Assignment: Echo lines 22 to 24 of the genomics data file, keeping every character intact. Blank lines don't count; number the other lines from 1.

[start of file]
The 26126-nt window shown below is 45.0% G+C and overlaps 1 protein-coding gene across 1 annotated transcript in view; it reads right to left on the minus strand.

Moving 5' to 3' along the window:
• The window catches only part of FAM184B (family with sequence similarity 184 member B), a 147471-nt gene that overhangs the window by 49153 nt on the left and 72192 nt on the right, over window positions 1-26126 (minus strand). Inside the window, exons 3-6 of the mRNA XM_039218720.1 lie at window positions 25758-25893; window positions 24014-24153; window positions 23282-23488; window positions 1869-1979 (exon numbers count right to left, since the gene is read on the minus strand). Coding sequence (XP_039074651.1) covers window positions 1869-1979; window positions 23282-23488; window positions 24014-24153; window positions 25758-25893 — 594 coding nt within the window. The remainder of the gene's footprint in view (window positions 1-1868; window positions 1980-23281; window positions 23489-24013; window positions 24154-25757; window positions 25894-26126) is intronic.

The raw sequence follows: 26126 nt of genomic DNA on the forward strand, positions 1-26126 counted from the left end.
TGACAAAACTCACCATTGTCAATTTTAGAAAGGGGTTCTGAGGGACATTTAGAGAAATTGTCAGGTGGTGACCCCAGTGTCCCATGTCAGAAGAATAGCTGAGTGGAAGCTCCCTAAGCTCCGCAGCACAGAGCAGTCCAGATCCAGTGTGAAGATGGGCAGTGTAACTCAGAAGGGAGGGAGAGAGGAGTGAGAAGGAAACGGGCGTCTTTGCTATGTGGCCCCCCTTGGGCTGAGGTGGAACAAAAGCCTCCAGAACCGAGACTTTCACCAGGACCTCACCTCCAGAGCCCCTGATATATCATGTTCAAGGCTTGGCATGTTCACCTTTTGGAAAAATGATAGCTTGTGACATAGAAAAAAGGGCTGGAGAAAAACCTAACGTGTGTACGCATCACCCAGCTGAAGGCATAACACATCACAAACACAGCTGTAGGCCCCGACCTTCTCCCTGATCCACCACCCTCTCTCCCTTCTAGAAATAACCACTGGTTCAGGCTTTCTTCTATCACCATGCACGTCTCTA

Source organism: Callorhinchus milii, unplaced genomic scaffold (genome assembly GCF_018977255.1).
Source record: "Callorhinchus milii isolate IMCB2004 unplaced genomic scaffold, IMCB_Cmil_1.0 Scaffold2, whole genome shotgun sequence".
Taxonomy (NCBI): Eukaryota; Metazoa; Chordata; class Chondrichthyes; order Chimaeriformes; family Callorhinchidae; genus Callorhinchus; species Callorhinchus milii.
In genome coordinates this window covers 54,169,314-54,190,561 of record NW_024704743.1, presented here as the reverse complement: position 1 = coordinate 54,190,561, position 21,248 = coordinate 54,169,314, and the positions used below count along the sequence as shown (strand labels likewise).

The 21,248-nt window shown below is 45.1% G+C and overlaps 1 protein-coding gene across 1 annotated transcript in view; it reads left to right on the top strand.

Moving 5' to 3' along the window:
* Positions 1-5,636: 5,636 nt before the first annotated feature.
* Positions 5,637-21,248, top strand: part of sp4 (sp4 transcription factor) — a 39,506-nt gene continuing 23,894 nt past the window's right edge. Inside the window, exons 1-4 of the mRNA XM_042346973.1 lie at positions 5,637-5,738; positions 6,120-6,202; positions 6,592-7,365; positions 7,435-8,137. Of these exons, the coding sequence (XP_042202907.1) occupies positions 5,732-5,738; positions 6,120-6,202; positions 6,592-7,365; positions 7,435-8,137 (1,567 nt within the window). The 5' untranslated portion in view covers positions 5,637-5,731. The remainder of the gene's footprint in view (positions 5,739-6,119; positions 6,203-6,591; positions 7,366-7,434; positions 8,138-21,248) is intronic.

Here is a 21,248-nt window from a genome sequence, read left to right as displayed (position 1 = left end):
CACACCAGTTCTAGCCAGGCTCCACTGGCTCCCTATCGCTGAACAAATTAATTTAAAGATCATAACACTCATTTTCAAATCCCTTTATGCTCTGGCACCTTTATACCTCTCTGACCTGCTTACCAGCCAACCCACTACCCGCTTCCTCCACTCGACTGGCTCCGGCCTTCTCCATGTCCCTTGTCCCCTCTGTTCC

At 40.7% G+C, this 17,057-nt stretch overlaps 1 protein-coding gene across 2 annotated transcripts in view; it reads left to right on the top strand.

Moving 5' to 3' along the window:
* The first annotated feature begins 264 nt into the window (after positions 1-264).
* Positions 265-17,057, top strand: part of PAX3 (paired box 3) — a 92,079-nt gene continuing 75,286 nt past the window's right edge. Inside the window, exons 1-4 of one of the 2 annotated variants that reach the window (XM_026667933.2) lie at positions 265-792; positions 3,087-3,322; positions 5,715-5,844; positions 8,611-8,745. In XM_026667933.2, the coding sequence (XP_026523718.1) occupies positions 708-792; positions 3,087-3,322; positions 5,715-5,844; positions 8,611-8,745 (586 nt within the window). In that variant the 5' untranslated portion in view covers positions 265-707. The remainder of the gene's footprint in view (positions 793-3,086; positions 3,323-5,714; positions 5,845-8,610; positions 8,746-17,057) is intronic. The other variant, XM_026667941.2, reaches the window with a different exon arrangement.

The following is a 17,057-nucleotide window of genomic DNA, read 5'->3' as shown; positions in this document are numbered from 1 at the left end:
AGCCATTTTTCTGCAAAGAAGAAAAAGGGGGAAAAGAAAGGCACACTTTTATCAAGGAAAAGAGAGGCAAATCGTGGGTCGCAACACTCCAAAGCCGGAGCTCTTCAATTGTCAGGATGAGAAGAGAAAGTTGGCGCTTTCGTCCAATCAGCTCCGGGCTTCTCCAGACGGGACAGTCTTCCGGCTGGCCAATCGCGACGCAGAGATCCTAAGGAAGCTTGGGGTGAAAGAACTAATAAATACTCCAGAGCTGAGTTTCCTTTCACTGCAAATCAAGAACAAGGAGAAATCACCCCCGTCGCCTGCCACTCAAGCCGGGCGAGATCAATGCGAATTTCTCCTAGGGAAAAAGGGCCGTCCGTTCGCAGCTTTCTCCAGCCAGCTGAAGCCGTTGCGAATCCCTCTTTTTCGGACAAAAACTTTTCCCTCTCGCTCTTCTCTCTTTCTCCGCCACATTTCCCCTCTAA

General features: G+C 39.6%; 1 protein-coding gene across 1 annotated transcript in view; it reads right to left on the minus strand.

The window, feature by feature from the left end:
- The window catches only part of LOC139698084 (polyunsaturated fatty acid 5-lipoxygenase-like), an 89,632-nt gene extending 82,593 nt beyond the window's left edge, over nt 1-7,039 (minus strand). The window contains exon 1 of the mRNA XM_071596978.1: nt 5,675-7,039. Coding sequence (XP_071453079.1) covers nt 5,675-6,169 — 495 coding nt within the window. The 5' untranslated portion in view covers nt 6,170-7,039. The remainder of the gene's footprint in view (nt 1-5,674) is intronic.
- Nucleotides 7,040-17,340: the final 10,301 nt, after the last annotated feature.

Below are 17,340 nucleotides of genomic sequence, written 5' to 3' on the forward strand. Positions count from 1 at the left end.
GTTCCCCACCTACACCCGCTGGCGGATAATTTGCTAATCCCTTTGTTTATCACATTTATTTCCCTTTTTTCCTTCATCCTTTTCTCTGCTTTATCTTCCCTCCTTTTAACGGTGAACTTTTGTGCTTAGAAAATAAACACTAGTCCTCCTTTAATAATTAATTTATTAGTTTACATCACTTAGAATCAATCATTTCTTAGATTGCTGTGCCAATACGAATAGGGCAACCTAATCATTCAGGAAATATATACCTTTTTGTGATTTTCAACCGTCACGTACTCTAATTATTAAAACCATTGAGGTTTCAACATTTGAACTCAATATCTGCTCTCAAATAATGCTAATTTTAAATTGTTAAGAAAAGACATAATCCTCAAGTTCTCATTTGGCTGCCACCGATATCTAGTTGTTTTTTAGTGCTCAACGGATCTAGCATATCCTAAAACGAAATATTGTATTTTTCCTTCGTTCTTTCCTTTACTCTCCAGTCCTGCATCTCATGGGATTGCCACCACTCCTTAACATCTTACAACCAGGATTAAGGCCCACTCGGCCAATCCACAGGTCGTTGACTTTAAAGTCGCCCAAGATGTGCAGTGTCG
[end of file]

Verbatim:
General features: G+C 39.6%; 1 protein-coding gene across 1 annotated transcript in view; it reads right to left on the minus strand.

The window, feature by feature from the left end:
- The window catches only part of LOC139698084 (polyunsaturated fatty acid 5-lipoxygenase-like), an 89,632-nt gene extending 82,593 nt beyond the window's left edge, over nt 1-7,039 (minus strand). The window contains exon 1 of the mRNA XM_071596978.1: nt 5,675-7,039. Coding sequence (XP_071453079.1) covers nt 5,675-6,169 — 495 coding nt within the window. The 5' untranslated portion in view covers nt 6,170-7,039. The remainder of the gene's footprint in view (nt 1-5,674) is intronic.